Ordinary Russians are unofficially coordinating their efforts to aid the victims of a flash flood that swept through Russia's southern Krasnodar region over the weekend, killing 180 people and counting.
More than 34,000 people have been made homeless by the disaster and are in increasingly desperate need of food and medicine. Shocked by the scale of the tragedy, ordinary Russians around the country have rallied round and are sending food, water and other essentials by the truckload to the stricken region.
On Sunday at least 30 official aid collecting stations have been launched in Moscow and other cities. Some of the volunteers were ready to turn their private apartments into such makeshift aid depots. In Moscow the main point where people have bee bringing humanitarian aid throughout the day is located near the Moscow State University building at Vorobyovy Gory (Sparrow Hills), in the center of the capital.
The increasingly Internet savvy population has pressed modern IT technology into service to coordinate the unofficial relief efforts.
Russia's Emergency Ministry has come in for criticism for being slow to respond to the disaster and locals complained that they didn't receive any kind of warning before the wave hit. More than 5,000 houses in four towns were hit by the flood. The death toll is likely to rise, as rescue workers remove more rubble.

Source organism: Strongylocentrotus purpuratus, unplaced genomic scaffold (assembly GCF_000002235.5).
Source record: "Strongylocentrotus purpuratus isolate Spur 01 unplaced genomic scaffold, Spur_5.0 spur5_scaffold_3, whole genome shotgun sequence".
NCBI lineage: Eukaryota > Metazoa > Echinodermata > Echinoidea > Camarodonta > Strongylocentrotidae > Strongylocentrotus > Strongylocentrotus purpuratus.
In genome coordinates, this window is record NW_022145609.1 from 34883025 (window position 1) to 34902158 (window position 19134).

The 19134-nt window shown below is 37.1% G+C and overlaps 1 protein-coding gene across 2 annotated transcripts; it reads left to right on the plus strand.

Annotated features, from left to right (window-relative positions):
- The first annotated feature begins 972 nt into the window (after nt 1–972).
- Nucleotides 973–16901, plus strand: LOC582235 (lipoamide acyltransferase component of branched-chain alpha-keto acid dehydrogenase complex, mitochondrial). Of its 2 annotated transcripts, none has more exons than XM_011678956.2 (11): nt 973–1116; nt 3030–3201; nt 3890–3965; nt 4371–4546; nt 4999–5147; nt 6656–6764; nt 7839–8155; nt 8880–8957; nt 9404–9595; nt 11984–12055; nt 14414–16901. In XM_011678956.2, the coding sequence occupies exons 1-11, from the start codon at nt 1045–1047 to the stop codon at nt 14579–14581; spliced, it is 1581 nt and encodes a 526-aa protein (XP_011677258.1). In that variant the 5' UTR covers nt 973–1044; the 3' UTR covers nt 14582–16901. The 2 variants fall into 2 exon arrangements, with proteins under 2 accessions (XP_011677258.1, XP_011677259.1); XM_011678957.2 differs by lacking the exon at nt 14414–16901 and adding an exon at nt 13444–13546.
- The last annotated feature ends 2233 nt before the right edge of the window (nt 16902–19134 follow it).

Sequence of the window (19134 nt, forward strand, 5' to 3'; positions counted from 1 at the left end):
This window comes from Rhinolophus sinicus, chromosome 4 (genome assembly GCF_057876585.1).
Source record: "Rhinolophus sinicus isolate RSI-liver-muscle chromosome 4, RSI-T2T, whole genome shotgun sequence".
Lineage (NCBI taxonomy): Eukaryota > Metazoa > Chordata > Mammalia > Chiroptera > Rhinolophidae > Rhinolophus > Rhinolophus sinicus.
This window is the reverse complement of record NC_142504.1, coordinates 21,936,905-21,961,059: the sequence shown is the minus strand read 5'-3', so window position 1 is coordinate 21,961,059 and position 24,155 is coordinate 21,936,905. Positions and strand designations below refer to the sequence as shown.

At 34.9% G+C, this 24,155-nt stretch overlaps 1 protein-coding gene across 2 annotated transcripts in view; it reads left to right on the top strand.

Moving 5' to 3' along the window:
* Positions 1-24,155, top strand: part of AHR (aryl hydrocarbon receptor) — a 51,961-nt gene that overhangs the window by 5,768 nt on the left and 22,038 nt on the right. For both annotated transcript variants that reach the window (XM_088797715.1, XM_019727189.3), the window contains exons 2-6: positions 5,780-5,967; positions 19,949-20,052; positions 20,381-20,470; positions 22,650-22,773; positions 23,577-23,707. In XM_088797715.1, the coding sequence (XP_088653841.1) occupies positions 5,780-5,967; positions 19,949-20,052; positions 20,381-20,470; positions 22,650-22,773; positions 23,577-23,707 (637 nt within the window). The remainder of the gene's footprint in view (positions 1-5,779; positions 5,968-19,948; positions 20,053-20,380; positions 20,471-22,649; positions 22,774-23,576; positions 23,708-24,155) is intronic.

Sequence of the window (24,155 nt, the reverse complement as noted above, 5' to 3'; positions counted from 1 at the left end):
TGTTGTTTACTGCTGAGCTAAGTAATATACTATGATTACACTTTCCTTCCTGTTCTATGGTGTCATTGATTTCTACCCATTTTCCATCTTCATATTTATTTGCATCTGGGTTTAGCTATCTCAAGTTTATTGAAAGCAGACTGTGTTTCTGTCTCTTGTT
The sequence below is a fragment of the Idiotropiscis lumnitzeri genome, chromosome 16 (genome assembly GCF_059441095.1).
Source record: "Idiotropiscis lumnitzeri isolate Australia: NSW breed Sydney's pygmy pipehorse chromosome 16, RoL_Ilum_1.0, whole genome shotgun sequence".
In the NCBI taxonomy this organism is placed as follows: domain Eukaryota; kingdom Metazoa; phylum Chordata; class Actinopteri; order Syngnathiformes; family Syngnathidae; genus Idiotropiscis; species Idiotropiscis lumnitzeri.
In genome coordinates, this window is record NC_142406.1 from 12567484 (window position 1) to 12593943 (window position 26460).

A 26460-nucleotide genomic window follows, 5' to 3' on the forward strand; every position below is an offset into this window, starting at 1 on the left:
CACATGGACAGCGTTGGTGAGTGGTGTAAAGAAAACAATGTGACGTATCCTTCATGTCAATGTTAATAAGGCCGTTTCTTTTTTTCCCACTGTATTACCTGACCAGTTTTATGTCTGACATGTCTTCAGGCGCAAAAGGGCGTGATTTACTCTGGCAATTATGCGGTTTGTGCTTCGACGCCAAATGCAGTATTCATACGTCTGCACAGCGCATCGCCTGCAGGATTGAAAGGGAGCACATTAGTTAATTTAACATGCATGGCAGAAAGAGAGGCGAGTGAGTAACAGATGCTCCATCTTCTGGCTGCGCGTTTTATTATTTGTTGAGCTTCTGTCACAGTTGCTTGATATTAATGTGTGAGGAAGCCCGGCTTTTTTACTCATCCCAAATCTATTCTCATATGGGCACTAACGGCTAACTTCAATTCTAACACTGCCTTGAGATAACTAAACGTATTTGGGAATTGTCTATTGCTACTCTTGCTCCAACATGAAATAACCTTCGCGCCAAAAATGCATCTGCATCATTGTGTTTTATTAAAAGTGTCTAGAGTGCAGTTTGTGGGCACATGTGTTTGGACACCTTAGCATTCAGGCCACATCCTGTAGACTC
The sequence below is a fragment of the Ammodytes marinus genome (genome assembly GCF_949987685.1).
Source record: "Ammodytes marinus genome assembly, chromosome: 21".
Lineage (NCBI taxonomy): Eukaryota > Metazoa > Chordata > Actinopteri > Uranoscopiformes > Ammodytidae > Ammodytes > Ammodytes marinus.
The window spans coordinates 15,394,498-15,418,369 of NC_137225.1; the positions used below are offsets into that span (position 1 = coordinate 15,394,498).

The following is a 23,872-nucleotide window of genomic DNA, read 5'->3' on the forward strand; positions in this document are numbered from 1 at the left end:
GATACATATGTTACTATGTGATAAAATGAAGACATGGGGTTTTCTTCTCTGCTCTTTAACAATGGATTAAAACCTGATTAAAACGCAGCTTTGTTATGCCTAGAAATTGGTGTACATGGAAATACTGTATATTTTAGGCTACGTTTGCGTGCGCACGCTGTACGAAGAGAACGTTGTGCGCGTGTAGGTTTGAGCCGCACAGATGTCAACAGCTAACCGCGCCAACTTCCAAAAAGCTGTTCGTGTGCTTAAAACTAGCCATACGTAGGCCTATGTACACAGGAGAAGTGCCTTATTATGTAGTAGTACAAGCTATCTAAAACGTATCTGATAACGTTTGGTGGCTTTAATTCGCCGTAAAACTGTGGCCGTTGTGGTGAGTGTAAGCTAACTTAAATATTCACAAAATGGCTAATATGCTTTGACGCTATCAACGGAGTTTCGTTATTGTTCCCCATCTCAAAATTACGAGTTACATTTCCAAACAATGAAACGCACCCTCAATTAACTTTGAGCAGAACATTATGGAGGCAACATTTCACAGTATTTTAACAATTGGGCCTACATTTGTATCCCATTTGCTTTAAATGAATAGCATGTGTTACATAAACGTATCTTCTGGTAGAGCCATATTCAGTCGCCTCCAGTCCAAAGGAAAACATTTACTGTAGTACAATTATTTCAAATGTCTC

Support has been coming from all across Russia and abroad as individual volunteers have joined the thousands of emergency workers already deployed by the government arriving in the region with badly needed food, fresh water, and clothes to aid those in need.
In addition to Twitter and other social media platforms, such as Facebook, Vkontakte, and LiveJournal, volunteers have set up https://krymsk.crowdmap.com, which lists places where aid is being gathered and distributed or allows them to set up new collection and distribution points. It has been especially useful when it comes to organizing transportation for aid, allowing donations to be delivered to collection points and shipped to the region by volunteers or simply offering rides to those that want to travel to the town to help.
'People, who are going from [Russia's northern] Murmansk region, give me a ride - I am medical assistant and I am ready to take medicines with me and will buy more with your help. Call me,Ó wrote a volunteer in the Vkontakte group who left his cell phone number posted on the wall, reports RT.
An estimated 2,500 volunteers had arrived in the region to help by Monday according to reports.
The Krymsk map is not the first time this crowdsourcing technology has been used in Russia and sites like http://StreetJournal.org launched in Perm already coordinate the efforts of individuals who are promoting a cause. The site has been used to stop illegal logging of forests, complain about broken lifts in apartment blocks, and calls for replacement of broken streetlights. Streetjournal.org has already spread to other major cities and carries 8,000 problems, of which more than a third have been solved since they were first posted.
Indeed, these sites are already being used by the authorities to monitor the effectiveness of their workers and contractors. The sites are also used for political purposes to put pressure on the authorities in the face of corruption and other administrative problems. DaiSignal.ru is a similar site that deals with problems related to roads, infrastructure and public services that already covers more than 220 towns and cities and is equivalent to the British FixMyStreet.com, which has accumulated more than 1,600 reports a week.